A. We know that if the body does not have enough nutrients, it is weaker and more susceptible to infection. Chemotherapy and the cancer itself can rob the body of nutrients. One way to manage this loss is by eating as much protein as possible. There are a number of recommended low-fat foods that contain lots of protein, such as beans, lentils, and quinoa (a high-protein, high-fiber grain).
Other high-protein foods include dairy products (preferably low- or non-fat), soy milk, tofu, edamame (baby soybeans), soy nuts, walnuts, almonds, cashews, and nut butters (such as almond or peanut butter). Chicken and turkey are also excellent protein sources, as is fish. Be sure that the fish and shellfish are well cooked. Small amounts of lean red meat are fine, too, especially if you need a good source of iron during treatment.
Of course, what you eat will depend on which foods you can tolerate. Sometimes, chemotherapy leaves a metallic taste in the mouth, making certain foods unpalatable. Try experimenting with protein shakes and other foods. By eating protein, you will help maintain your immune system and reduce some of the side effects of cancer and its treatment.
Q. Since I have been on oxaliplatin, my kidneys have been weakened. Is it likely that this medication is to blame, or could there be some other reason for it?
A. A decline in kidney function can be caused by a number of things. However, it rarely occurs as a result of taking oxaliplatin (Eloxatin and others). However, when other conditions such as high blood pressure are present, the kidneys can be affected. After rectal cancer treatment, especially if radiation is used, scar tissue can block the ureter, one of the tubes that lead from the kidneys to the bladder. Talk with your doctor. You may need to consult a kidney specialist (nephrologist).
Your question brings up another important issue, though: how doctors are able to make the right diagnosis for a particular problem. To narrow down the list of possible causes, doctors rely on tests they perform and the information that you provide about your symptoms—when they started and how they affect your daily activities, for example. They also take into account other illnesses that you may have at the same time. Doctors call this making a differential diagnosis—that is, ruling out what is not causing the symptom in order to find out what is causing it.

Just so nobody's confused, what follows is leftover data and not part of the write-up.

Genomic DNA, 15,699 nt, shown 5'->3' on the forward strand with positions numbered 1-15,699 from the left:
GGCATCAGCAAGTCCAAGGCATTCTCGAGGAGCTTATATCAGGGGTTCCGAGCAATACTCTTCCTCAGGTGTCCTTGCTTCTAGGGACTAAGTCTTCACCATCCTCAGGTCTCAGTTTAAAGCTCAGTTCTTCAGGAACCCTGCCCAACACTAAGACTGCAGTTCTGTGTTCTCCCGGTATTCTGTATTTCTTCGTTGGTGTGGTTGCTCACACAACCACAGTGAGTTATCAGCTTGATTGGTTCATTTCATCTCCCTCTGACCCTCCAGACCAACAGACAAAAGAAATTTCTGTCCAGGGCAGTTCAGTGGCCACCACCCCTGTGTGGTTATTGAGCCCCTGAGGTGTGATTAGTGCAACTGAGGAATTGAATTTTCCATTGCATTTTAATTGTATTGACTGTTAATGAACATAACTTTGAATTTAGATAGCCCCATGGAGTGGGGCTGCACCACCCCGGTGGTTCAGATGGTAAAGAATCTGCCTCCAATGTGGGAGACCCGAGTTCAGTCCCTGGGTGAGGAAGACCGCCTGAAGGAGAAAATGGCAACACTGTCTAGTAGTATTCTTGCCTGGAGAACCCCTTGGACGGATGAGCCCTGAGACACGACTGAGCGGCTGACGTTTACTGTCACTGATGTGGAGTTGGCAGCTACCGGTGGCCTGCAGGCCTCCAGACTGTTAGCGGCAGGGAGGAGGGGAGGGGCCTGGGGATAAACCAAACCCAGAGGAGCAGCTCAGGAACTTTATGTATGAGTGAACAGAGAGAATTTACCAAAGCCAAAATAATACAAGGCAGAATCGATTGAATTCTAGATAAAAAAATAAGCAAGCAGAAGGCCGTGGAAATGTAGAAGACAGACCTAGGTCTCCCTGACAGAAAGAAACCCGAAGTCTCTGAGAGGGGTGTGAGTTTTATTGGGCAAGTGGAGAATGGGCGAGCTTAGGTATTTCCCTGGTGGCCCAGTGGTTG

Q. What are “multidisciplinary” health care teams, and why are they important?
A. Sometimes, it takes many specialties or “disciplines” within medicine to evaluate a problem and manage it. This is especially true with cancer, where caring for patients is a complex process that requires a team approach. For people with colorectal cancer, a number of different types of medical issues often arise, each of which is best managed by a specialist. Patients may need a surgeon, medical oncologist, radiation oncologist, nurse, pain management expert, and a registered dietitian, for example. One member of the team—usually the medical oncologist—coordinates the care a patient receives from various members of the team.
Many people also need help coping with the emotional or practical concerns that come up during treatment. Oncology social workers, counselors, financial specialists, and other non-medical professionals are available to help. They also form part of the multidisciplinary team. CancerCare can help you find resources in each of these areas. Call us at 1-800-813-HOPE (4673).
The information in this booklet is based on the CancerCare Connect Education Workshop “Medical Update on Colon Cancer: Understanding KRAS,” presented by:
Peter C. Enzinger, MD
Clinical Director, Gastrointestinal Cancer Center
Dana-Farber Cancer Institute
Assistant Professor of Medicine
Harvard Medical School
Al B. Benson, III, MD, FACP
Professor of Medicine and Associate Director for Clinical Investigations
Robert H. Lurie Comprehensive Cancer Center of Northwestern University
Edith P. Mitchell, MD, FACP
Clinical Professor of Medicine and Medical Oncology, Program Leader, Gastrointestinal Oncology, Department of Medical Oncology, and Associate Director of Diversity Programs
Kimmel Cancer Center/Thomas Jefferson University
Jennifer Crum, MS, RD
Registered Dietitian, New York University Cancer Institute
New York, New York
Keith Lyons, MSW
Program Coordinator for Gastrointestinal Cancers
Carolyn Messner, DSW
Director of Education & Training
The workshop was conducted by CancerCare in partnership with:
- The American Cancer Society
- American Pain Foundation
- American Society of Clinical Oncology
- Association of Clinicians for the Underserved
- Association of Oncology Social Work
- Black Women’s Health Imperative
- C3: Colorectal Cancer Coalition
- Cancer Patient Education Network
- Cancer Support Community
- Colon Cancer Alliance
- Education Network to Advance Cancer Clinical Trials
- Intercultural Cancer Council
- Multinational Association of Supportive Care in Cancer
- National Center for Frontier Communities
- National Coalition for Cancer Survivorship
- National Family Caregivers Association
- Research Advocacy Network
- Vital Options International & The Group Room®
- The Witness Project